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No Coan purple can to you restore,
Which once by flitting time within
The public rolls interred have been. Where has your beauty fled? that hue, ah! where? And grace of movement ? what have you of her,
Of her who, love-inspiring, aye
Could tear me from myself away? Next after Cinara gifted, was she known For graciousness of face, but fate upon
My Cinara bestowed scant strip
Of life, intending long to keep
Our amorous youth might see to white
The Latin superscription of this Ode sufficiently indicates that its
real object was the praise of Augustus, to which the part taken by Tiberius, together with Drusus, in the victories over the German tribes, is made subservient. For the circumstances in which it was written, see prefatory note to Ode 4 of this Book.
How shall the senate's or the people's care,
Nec Coae referunt jam tibi purpurae,
Inclusit volucris dies.
Quae me surpuerat mihi ?
Servatura diu parem
Dilapsam in cineres facem.
XIV. AD AUGUSTUM.
QUAE cura patrum, quaeve Quiritium,
Per titulos memoresque fastos
How far thy martial prowess may attain Learnt the Vindelici, from Latian thrall As yet exempt, when latterly amain, Drusus, thine armament imperial Conducting, overthrew once and again The Brenni fleet, Gerauni, restless race, And castles crowning frightful Alpine heights. Anon, inspired by thine auspicious grace, The elder Nero a great battle fights, And to the restless Rhaetians gives chase. Splendid, in sooth, to witness how he smites Those cheerful devotees of liberty With dire destruction on the embattled plain. As lashes the south wind the tameless sea When clouds are cleft by Pleiads' choral chain, So prompt to charge the banded foe is he: So through the fiery conflict spurs amain His eager steeds. Thus ox-shaped Aufid whirls (Stream, that the realm of Puglian Daunus laves), As o'er the cultivated fields he hurls The fearful deluge of his rabid waves.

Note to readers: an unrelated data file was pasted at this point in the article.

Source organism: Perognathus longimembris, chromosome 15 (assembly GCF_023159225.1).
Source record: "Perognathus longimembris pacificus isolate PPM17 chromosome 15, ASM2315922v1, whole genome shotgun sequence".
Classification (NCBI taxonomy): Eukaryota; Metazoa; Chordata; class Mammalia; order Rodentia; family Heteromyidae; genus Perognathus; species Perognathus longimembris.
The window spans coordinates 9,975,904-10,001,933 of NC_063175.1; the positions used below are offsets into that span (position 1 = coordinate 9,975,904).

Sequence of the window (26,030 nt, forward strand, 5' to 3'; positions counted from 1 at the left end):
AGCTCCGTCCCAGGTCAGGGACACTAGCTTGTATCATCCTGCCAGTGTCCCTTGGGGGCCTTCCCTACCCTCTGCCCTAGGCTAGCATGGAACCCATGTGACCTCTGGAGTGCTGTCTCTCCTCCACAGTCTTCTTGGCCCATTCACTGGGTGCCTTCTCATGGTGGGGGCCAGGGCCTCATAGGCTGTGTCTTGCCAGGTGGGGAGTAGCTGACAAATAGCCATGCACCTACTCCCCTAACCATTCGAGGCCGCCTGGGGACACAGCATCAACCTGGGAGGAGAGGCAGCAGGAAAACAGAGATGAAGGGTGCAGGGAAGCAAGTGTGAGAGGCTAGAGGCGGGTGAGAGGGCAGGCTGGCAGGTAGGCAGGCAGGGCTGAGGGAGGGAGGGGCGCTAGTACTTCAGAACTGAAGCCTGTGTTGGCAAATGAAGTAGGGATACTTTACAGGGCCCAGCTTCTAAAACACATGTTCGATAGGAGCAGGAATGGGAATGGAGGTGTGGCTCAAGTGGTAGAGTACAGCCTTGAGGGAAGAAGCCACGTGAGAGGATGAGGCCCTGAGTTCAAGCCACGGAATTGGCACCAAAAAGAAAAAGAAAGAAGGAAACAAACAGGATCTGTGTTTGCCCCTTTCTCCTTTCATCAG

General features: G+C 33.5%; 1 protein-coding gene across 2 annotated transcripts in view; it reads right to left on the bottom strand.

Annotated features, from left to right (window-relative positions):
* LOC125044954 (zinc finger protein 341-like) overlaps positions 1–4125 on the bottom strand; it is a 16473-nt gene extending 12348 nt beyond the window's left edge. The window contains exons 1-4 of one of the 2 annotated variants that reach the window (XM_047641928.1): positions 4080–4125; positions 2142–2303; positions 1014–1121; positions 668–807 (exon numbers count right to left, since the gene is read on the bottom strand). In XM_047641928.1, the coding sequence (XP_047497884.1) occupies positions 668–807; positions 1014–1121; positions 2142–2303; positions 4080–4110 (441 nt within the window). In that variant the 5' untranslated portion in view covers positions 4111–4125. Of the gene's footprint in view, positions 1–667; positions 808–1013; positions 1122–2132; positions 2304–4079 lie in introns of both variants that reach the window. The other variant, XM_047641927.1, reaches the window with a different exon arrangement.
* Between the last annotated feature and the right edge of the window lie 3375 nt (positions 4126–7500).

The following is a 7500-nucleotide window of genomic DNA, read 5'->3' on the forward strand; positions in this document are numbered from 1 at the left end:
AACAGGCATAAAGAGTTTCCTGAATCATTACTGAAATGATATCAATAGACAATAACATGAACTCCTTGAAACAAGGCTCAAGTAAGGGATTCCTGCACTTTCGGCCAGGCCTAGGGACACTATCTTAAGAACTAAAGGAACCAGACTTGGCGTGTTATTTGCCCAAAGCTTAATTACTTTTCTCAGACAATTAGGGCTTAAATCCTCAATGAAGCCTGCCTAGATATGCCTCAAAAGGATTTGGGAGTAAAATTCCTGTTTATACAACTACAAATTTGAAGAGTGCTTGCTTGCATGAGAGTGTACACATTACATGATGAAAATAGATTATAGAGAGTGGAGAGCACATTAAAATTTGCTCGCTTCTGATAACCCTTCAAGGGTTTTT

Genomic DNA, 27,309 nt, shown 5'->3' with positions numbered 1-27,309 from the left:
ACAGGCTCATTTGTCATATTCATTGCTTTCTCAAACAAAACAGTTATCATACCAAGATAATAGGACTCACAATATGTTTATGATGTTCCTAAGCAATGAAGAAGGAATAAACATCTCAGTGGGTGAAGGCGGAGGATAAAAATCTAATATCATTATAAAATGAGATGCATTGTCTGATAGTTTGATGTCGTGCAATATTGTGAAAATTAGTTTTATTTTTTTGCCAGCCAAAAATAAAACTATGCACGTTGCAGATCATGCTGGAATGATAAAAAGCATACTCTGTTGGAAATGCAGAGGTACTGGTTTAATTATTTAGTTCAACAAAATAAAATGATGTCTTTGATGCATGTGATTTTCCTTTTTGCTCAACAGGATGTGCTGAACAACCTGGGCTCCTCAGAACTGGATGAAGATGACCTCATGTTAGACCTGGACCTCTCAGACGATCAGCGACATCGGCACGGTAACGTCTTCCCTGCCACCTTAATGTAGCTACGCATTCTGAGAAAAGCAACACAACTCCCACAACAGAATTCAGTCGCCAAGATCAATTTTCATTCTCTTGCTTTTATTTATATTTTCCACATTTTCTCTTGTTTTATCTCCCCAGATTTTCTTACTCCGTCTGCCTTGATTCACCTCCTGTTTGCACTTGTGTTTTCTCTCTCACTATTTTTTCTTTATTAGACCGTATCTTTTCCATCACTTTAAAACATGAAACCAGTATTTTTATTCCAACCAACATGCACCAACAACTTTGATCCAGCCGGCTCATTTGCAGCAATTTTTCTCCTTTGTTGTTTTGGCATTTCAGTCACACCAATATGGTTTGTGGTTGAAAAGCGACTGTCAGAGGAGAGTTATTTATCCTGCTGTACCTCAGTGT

When the mailed bands of those barbarian churls Claudius with his impetuous onslaught cleaves, And mowing van and rear, yet losing none On his own side, with corpses strews the ground, Thou troops and counsels lendest, thou thine own Tutelar gods. For when three lustres round Had fully run from the same day whereon Submissive Alexandria was found Opening to thee her ports and palace lone,
Quem legis expertes Latinae
Vindelici didicere nuper Quid Marte posses. Milite nam tuo Drusus Genaunos, implacidum genus, Brennosque veloces, et arces
Alpibus impositas tremendis Dejecit acer plus vice simplici. Major Neronum mox grave proelium Commisit, immanesque Raetos
Auspiciis pepulit secundis : Spectandus in certamine Martio, Devota morti pectora liberae Quantis fatigaret ruinis:
Indomitas prope qualis undas Exercet Auster, Pleïadum choro Scindente nubes, impiger hostium Vexare turmas, et frementem
Mittere equum medios per ignes.
Diluviem meditatur agris.
Stravit humum sine clade victor; Te copias te consilium, et tuos Praebente divos. Nam tibi quo die Portus Alexandrea supplex
Et vacuam patefecit aulam,
Kind fortune gave thy wars a prosperous end,
An appropriate epilogue to the Fourth Book, which is supposed to
have been compiled and published by desire of Augustus, mainly for the purpose of giving to the world the Odes celebrating the victories of Drusus and Tiberius, and which, on that supposition, could not conclude better than with an address to the Emperor himself recounting the series of successes whereby he had conferred upon the people the blessings of universal peace.
Fain had I sung of fights and cities ta’en,
Lest my frail bark should take its way